Homes that are not connected to a local sewer system use septic systems or cesspools, both of which are regulated by the state Department of Environmental Protection (DEP) and local boards of health. Local boards of health are the primary regulatory authorities; however, the DEP is involved in certain approvals.
A septic system has a tank, a distribution box, and soil absorption system commonly known as a "leach field" or "leaching field." A cesspool has a pipe carrying waste from the home to a pit that distributes liquid waste.
Improperly functioning septic systems and cesspools are a major cause of the pollution of our coastal waters, rivers, and water supplies. Since 1995, the state environmental code governing septic systems, commonly referred to as Title 5 regulations, has required inspections of septic systems and cesspools prior to a home being sold or enlarged. This inspection also includes a soil evaluation test, which a DEP-approved soil evaluator must perform. In most instances, systems that fail inspection must be repaired within 2 years.
Wherever feasible, a failed system must be upgraded to full compliance with Title 5. If this is not possible, in many instances the local Board of Health is authorized to approve a "Local Upgrade Approval" that brings the system as close to full compliance as possible in accordance with certain minimum criteria. In such cases, homeowners must apply to a local board of health for a variance from Title 5 regulations.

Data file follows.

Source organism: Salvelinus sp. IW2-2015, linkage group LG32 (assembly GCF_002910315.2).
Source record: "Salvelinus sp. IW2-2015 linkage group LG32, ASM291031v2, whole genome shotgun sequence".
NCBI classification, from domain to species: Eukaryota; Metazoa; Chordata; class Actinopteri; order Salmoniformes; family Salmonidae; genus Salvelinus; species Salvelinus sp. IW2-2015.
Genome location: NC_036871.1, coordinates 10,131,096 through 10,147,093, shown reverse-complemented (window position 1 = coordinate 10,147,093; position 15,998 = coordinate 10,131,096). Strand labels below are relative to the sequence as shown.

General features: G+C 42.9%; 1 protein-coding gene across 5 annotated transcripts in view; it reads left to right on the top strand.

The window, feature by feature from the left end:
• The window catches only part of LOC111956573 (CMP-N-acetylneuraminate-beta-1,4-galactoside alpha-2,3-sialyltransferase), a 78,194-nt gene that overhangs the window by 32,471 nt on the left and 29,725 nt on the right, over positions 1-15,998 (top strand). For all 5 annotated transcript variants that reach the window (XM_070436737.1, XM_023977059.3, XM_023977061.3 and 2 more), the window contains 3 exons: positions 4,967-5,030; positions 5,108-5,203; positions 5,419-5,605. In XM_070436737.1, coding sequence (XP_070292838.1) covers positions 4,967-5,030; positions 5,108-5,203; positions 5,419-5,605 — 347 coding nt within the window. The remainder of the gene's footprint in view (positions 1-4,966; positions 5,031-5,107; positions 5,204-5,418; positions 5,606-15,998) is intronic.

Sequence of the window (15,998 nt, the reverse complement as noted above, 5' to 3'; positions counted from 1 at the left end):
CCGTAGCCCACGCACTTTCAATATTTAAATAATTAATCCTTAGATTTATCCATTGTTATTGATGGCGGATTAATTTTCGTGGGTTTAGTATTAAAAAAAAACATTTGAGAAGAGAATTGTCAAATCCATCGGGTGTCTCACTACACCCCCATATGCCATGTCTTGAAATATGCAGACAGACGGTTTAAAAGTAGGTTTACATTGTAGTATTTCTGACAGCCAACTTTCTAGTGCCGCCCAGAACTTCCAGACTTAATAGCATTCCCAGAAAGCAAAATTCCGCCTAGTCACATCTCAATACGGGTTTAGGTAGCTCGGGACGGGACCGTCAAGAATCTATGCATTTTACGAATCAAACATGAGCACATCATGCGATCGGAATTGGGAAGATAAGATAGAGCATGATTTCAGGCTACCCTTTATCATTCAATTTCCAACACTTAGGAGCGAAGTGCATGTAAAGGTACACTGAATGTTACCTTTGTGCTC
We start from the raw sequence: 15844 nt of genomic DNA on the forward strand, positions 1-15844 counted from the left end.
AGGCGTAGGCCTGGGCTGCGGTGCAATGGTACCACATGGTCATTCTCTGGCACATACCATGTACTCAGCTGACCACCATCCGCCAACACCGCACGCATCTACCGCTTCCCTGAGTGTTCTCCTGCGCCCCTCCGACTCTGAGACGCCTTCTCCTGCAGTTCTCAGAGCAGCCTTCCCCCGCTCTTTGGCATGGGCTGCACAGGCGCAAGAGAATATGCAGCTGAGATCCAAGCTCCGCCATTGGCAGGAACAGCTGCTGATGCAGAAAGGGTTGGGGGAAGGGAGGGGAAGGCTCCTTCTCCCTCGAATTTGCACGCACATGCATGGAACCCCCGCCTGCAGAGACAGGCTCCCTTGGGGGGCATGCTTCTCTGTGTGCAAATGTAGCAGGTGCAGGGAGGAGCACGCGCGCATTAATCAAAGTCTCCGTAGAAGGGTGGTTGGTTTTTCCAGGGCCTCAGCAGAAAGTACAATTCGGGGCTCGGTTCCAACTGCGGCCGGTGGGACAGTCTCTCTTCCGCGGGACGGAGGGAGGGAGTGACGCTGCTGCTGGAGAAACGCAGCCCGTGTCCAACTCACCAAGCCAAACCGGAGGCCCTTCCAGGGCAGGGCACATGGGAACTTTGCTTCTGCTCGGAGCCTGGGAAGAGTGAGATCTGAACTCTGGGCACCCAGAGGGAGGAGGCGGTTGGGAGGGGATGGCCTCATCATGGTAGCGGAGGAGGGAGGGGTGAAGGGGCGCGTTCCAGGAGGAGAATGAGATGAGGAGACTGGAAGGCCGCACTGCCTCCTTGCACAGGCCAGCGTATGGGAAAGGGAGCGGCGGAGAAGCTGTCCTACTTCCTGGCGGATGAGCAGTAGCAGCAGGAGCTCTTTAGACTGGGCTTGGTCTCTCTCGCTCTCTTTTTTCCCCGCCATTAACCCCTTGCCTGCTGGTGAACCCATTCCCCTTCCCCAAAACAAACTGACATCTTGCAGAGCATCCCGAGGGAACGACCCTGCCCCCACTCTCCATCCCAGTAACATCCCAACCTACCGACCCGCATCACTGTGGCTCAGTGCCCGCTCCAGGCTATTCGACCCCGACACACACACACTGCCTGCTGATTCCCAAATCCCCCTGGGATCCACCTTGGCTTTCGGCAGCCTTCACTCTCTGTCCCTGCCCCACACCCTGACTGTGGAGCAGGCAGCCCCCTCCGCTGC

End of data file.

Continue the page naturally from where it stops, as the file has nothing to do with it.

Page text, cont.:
Cesspools that exhibit signs of hydraulic failure, are located extremely close to private or public water supplies, or otherwise fail to protect or pose a threat to public health, safety or the environment will need to be upgraded. Also, cesspools must be upgraded prior to an increase in design flow (i.e., the addition of a bedroom).